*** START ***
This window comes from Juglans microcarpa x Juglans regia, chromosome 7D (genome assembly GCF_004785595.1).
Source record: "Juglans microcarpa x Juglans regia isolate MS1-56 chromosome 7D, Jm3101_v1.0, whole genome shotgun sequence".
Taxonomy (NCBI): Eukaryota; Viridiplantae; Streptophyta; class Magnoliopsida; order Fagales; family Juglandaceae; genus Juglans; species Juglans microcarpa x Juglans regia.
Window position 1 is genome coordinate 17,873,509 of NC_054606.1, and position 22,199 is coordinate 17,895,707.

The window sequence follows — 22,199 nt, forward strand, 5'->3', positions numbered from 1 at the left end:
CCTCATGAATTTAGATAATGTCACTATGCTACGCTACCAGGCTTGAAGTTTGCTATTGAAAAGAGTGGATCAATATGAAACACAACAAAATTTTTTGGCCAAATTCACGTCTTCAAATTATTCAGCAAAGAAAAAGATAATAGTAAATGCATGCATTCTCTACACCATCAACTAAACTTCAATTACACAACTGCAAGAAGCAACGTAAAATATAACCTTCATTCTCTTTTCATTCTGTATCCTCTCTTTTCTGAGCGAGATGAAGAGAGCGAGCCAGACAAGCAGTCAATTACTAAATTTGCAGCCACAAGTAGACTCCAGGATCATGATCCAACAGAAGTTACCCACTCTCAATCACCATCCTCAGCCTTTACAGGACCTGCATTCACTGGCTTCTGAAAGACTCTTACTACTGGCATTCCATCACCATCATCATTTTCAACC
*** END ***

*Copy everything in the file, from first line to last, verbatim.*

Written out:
This window comes from Juglans microcarpa x Juglans regia, chromosome 7D (genome assembly GCF_004785595.1).
Source record: "Juglans microcarpa x Juglans regia isolate MS1-56 chromosome 7D, Jm3101_v1.0, whole genome shotgun sequence".
Taxonomy (NCBI): Eukaryota; Viridiplantae; Streptophyta; class Magnoliopsida; order Fagales; family Juglandaceae; genus Juglans; species Juglans microcarpa x Juglans regia.
Window position 1 is genome coordinate 17,873,509 of NC_054606.1, and position 22,199 is coordinate 17,895,707.

The window sequence follows — 22,199 nt, forward strand, 5'->3', positions numbered from 1 at the left end:
CCTCATGAATTTAGATAATGTCACTATGCTACGCTACCAGGCTTGAAGTTTGCTATTGAAAAGAGTGGATCAATATGAAACACAACAAAATTTTTTGGCCAAATTCACGTCTTCAAATTATTCAGCAAAGAAAAAGATAATAGTAAATGCATGCATTCTCTACACCATCAACTAAACTTCAATTACACAACTGCAAGAAGCAACGTAAAATATAACCTTCATTCTCTTTTCATTCTGTATCCTCTCTTTTCTGAGCGAGATGAAGAGAGCGAGCCAGACAAGCAGTCAATTACTAAATTTGCAGCCACAAGTAGACTCCAGGATCATGATCCAACAGAAGTTACCCACTCTCAATCACCATCCTCAGCCTTTACAGGACCTGCATTCACTGGCTTCTGAAAGACTCTTACTACTGGCATTCCATCACCATCATCATTTTCAACC